Within the Chinese Communist Party (CCP), even lowly officials at the bottom rung of the Party bureaucracy can get their hands on million of dollars when committing graft.
On Dec. 19, the state-run newspaper China Discipline Inspection Daily—the publication of Central Discipline Inspection Commission, the Chinese regime’s anti-corruption agency—ran an article detailing a corruption case involving Yang Rongfu, former deputy director of the farming service center at Diaopu, a small residential area in Taizhou City, a coastal metropolis in Jiangsu Province.
Yang’s responsibilities included setting up regional agricultural policies based on local economic data; providing loans, insurance, and poverty subsidies to farmers; and marketing local agricultural products.
Yang’s office was at the sub-district level—among the lowest ranks within the Chinese regime’s administrative hierarchy. Thus, Yang was at the very bottom of the Party bureaucracy.
Yet Yang was able to lay his hands on 599 million yuan (about $90.1 million) and pocket a chunk of it for himself.
In April 2012, he started misappropriating public funds—money meant for local villages. Yang agreed to lend out 800,000 yuan (about $121,128) in the government’s coffer to a man surnamed Ji, a loan provider, who would pay a monthly interest rate of one percent. Ji later paid back the loan with interest and deposited the money in the farming service center’s public account.
This initial borrowing was the start of a long-term “cooperation” between Yang and Ji.
At the end of 2013, when Ji asked to borrow money again, Yang demanded that the borrowing interest rate be raised to 1.2 percent. When Ji paid the sum back, he would deposit the borrowed funds with only 0.6 percent of the interest into the public account. Ji would hand the remaining 0.6 interest to Yang in cash.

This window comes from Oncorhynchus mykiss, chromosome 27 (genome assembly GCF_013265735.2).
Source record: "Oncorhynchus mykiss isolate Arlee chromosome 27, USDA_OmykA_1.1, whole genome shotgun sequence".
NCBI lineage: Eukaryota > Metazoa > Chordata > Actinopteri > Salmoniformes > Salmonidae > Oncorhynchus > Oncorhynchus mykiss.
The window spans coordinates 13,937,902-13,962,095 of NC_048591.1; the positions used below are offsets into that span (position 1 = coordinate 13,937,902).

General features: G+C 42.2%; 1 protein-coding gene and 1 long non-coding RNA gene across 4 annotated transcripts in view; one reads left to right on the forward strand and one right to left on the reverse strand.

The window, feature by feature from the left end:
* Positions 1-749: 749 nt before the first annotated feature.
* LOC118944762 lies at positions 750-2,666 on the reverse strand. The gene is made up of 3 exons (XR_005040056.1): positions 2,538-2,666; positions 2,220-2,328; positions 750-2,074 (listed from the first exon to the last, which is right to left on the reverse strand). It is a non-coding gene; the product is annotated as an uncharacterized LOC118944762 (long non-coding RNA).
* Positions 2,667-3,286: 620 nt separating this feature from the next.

Slowly, the amount that Ji borrowed steadily increased. By September 2015, Yang had lent out a total of 504 million yuan (about $76.3 million) to Ji, and in return, Yang pocketed a total of about 400,000 yuan ($60,564) in interest.
Yang also lent out public funds to a local, low-level Party secretary surnamed Chen—a total of 86.58 million yuan (about $13.1 million), and another 8.5 million (about $1.3 million) to a business owner surnamed Cao. It is not known how much Yang pocketed from Chen and Cao.
To earn more money, Yang even took out 200,000 yuan ($30,280) that he had earned from his schemes, and put it into Ji’s loan business to earn high interest rates.
In March 2016, after Ji failed to pay back a 5.78 million yuan loan on schedule, Yang turned himself in to the local Party authorities at Diaopu.
In June 2017, Yang was sentenced by the People’s Court in Gaogang District to 11 years imprisonment for misappropriating public funds a total of 161 times, amounting to 599 million yuan (about $90.1 million). After Yang appealed, the People’s Court in Taizhou upheld the initial sentencing, according to China Discipline Inspection Daily.
Party officials like Yang are considered “flies”—party jargon for low-ranking party officials caught in China’s anti-corruption campaign. High-ranking officials are called “tigers.” From 2012—when Chinese leader Xi Jinping took power—to June 2017, the campaign has punished over 1.34 million party officials with a township-level or lower position.
Yang is hardly the only “fly” with his hands on so much money. In March 2017, Huang Huahui, deputy director at the housing security office within the Guangzhou municipal government, was sentenced to life imprisonment, for accepting bribes totaling about 89 million yuan (about $13.4 million) to buy 11 housing units, according to the Chinese regime’s mouthpiece Xinhua.
Yu Fuxiang is a former party secretary in charge of the Shuguang Village Party Committee, a tiny village located in Harbin, capital of Heilongjiang, China’s northernmost province. In August 2017, he was found guilty of misappropriating over 200 million yuan (about $30.2 million) in public funds, according to Xinhua. He has since been stripped of his Party membership, and turned over to the criminal justice system for investigation.